Remember: the difference here is that amino acids are pieces of protein. So the benefit of eating these versus full protein molecules is their ability to rebuild muscles & other body parts without first having to be broken down. 

When it comes to the type of amino acids – those BCAAs I mentioned earlier are in a shape that’s easiest for the body to assimilate. That’s why you’ll see these as a popular supplement in stores.

Vitamin B12

The benefits of vitamin B12 are highlighted in this article, but a brief synopsis:

Vitamin B12 is vital to our cells’ function. It provides energy to our cells as a crucial piece of the methylation cycle for ATP production. Too little B12 in the body results in XXX anemia.  

There are several different types of vitamin B12, but the most notable are: 

  1. Cyanocobalamin – This is the synthetic version that you’ll see in most supplements. Only about ½ of the American population can actually metabolize & use this form. This is due to the common MTHFR genetic mutation that makes methylation harder for those who have it. It also produces a slight amount of cyanide when it’s broken down, thanks to that cyano- piece of the molecule. Fun fact: the MTHFR genetic mutation is so prevalent because it’s what helped people survive the Bubonic plague in its heyday.  

  2. Methylcobalamin – This is the naturally-occurring, bioavailable version of vitamin B12. Those with the MTHFR genetic mutation can process & synthesize it, therefore actually benefitting from what B12 is supposed to do in the body.

Any guesses which version of vitamin B12 is plentiful in organ meats?

Not only is there methylcobalamin in abundance in organ meat, there’s even more in organ meats than compared to other cuts of red meat.

Those organs just keep beating out other meats for that nutrient density!

Photo by  Chef Emad  on  Unsplash

Photo by Chef Emad on Unsplash

Omega-3s

These polyunsaturated fats have been a buzz word for a few years. But what exactly are omega-3s? 

Well, I kind of just explained it: they’re highly anti-inflammatory polyunsaturated fats.

Having a ratio of omega-3 to omega-6 that’s as close to 1:1 as possible has been shown to improve many health markers, including heart & brain function.

Omega-3s can be found in grass-fed, wild-caught, or game meats in higher percentages than in conventionally-farmed animals. This is likely due to the increased stress & ill diet of factory-farmed meat.

But when it comes to organ meat, you’ve probably guessed it: there are even more omega-3’s in there than there are in the skeletal muscle of any animal.

Add that to the list of anti-inflammatory benefits from organ meat!

Vitamin A

This has been a fan favorite of mine for a while, and I talked about it on my review of Vital Proteins’ Spirulina

Vitamin A has proven anti-acne benefits, and acne has been a HUGE issue for me since I hit puberty. 

Besides the skin benefits, vitamin A is also the key player in carrots that makes them good for your eyes.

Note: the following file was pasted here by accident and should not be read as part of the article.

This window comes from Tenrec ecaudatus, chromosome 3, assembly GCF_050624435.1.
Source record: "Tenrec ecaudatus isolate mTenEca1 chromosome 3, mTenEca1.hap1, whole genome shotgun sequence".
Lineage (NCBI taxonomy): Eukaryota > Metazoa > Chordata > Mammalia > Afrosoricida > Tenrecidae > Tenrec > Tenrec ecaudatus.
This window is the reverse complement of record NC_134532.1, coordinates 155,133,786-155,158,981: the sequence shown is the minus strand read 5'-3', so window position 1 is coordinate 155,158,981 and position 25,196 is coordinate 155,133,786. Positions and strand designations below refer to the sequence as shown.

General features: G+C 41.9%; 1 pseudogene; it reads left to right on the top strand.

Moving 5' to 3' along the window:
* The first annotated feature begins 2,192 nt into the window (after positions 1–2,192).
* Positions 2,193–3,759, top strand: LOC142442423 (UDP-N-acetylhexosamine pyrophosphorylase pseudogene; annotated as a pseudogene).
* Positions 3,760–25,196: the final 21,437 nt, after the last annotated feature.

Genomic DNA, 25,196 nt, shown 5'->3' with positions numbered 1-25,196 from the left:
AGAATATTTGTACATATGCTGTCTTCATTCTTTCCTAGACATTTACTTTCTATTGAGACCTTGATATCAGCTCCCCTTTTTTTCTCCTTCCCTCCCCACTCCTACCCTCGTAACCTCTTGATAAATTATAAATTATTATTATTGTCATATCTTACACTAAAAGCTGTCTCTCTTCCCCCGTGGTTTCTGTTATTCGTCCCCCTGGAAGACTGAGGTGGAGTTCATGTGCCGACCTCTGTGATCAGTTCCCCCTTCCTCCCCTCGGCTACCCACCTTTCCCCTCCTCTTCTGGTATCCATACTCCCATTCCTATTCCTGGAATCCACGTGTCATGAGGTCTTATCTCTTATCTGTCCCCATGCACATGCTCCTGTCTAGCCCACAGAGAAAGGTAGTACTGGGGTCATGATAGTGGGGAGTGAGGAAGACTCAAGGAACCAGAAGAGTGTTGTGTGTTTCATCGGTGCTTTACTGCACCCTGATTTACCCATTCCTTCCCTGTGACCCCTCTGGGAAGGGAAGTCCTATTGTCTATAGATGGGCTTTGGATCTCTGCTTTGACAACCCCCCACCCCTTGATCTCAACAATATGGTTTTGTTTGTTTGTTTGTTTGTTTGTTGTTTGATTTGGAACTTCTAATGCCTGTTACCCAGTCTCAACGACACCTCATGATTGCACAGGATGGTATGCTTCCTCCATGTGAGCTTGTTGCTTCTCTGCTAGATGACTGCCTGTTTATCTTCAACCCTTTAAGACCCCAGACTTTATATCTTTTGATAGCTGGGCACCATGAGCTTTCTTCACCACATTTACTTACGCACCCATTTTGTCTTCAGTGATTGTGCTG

It also behaves as an antioxidant in the body and plays a crucial role in immune health & brain function.

Beyond all of that, it’s also needed for optimal heart, kidney, and lung function and can be found in… you guessed it! Those same organs from grass-fed animals. 

This makes sense, since animal organs need them to function as well. So, there would naturally be vitamin A stored in their organs for use.  

And if they’re not using it anymore… you can!

How to eat more organ meat

There’s actually a whole section of recipes on this website to help you make organ meat tastier. You can check those out here.

There’s really no “method” to eating more organ meat other than prioritizing it by throwing it into your meal rotation. Try some new stuff. 

I’d also recommend you make sure it comes from a grass-fed or pasture-raised source. That’s the only way to make sure the fatty pieces aren’t filled with artificial hormones & cortisol. 

And if you can, get them from a local butcher at a farmer’s market.

But I also know it’s not everyone’s cup of tea… or plate of meat?

And not everyone has access to those local, grass-fed options.

The cool thing is that one of my favorite companies, Paleovalley, has a Grass-Fed Organ Meat Complex supplement that can help you get the benefits of eating organ meat without all the hassle! 

This is one of the few supplement companies I trust, and I’ve already witnessed the benefits of taking this supplement myself for a few months. 

If you don’t like to eat organ meat, or don’t have access to it, check out this stuff. The folks running Paleovalley are the biggest “ingredient snobs” I’ve ever met… and that’s a great thing! 

Have you tried organ meat before? What was the thing that surprised you the most about it after reading this article? 

I’d love to hear from you – let me know in the comments!

Resources

(1) Naheem, Z. (2010). Vitamin D deficiency - an ignored epidemic. International Journal of Health Science. Retrieved from: https://www.ncbi.nlm.nih.gov/pmc/articles/PMC3068797/

(2) Van De Walle, G. (2018), 5 proven benefits of BCAAs (branched-chain amino acids). Healthline. Retrieved from: https://www.healthline.com/nutrition/benefits-of-bcaa

(3) Ponchon, G., Kennan, A. L., DeLUca, H. F. (1969). “Activation” of vitamin D by the liver. The Journal of Clinical Investigation. doi: 10.1172/JCI106168